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Bye bye broom!: Havering’s street sweepers could face the axe in new plans to overhaul street cleansing

PUBLISHED: 13:42 13 October 2017

Anthony Johnson

Anthony Johnson

Archant

The humble street sweeper could soon be a thing of the past if proposals to mechanise Havering Council’s street cleansing teams are given the go ahead.

Under new proposals, the borough’s streets would be swept by teams of four, three of whom would be using new machinery with only one employee using a broom.

Only 18 jobs would be lost during the change, but most staff will have to interview for newly created positions.

The proposals come after a review of the borough’s street cleansing services determined they were not as efficient or cost-effective as neighbouring boroughs’.

Paul Ellis, Public Realm group manager, said: “The findings of this review suggest that there are significant savings which could be realised without impacting negatively on service standards.

“The new model for delivering the service relies more on mechanised sweeping of the borough’s residential streets, and fewer operatives sweeping with brooms in the ‘traditional’ manner.

“Mechanised cleaning can clean more length of road per day than traditional hand sweeping.”

One worker affected by the proposals, who wished to remain anonymous, told the Recorder: “Papers were given to all the streetcare workers – who all have different levels of understanding of complicated documents.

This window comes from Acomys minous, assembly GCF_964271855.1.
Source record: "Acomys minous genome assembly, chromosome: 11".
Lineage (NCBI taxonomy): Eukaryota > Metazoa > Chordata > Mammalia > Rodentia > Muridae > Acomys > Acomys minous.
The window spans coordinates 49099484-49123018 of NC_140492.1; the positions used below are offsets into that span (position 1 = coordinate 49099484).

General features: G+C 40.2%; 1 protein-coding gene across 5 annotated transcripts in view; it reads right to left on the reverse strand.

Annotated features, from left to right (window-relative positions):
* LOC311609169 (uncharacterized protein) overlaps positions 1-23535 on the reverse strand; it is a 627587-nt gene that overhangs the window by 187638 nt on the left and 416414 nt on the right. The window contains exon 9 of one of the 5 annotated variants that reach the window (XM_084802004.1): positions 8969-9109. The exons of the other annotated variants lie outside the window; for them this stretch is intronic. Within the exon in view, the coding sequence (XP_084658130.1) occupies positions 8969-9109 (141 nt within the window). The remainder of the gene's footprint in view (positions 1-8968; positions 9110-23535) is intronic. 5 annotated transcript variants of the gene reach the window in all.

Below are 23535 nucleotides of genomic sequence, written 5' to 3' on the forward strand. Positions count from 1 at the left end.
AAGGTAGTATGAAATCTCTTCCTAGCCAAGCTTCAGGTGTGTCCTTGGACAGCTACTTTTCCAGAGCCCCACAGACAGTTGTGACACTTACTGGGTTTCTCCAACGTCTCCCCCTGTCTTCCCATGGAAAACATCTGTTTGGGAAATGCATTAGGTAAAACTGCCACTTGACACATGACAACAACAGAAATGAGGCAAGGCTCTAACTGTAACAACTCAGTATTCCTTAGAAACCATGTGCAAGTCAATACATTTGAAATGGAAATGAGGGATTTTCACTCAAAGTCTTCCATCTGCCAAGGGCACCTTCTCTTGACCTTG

“However, there is one thing they all know – the way it is proposed to work is a fantasy.

“To use a machine to clear the footpaths all over the borough will only work on pavements with no trees or other obstacles that have a smooth surface.

“The mechanical has already been tried out once before, a long time ago. It caused damage to walls, cars and to itself, so why try it again?”

It is estimated the proposed restructures will result in £209,000 of savings every year from 2018/19.

However, investment is required to implement the new plan – £660,000 being spent on three new small mechanical sweepers for pavements.

A consultation on the proposals with staff members and trade union representatives began on September 20 and is due to end in November.

It is anticipated that, if approved, the new scheme would come into effect from January 2018.

2 comments

  • I agree Joseph...I see many kids who just drop litter when there is a bin within a couple of steps of them. Education and penalties for those who behave in an anti social manner are the way forward, not cutting back on the people who do their best to keep the streets clean.

    Report this comment

    David Uttley

    Saturday, October 14, 2017

  • How about edducate school kids not to litter and hand out fines to anyone caiught littering. Another idea js to addvertise clenliness as this promotes respect for other people.

    Report this comment

    Joseph Wood

    Friday, October 13, 2017

The views expressed in the above comments do not necessarily reflect the views of this site

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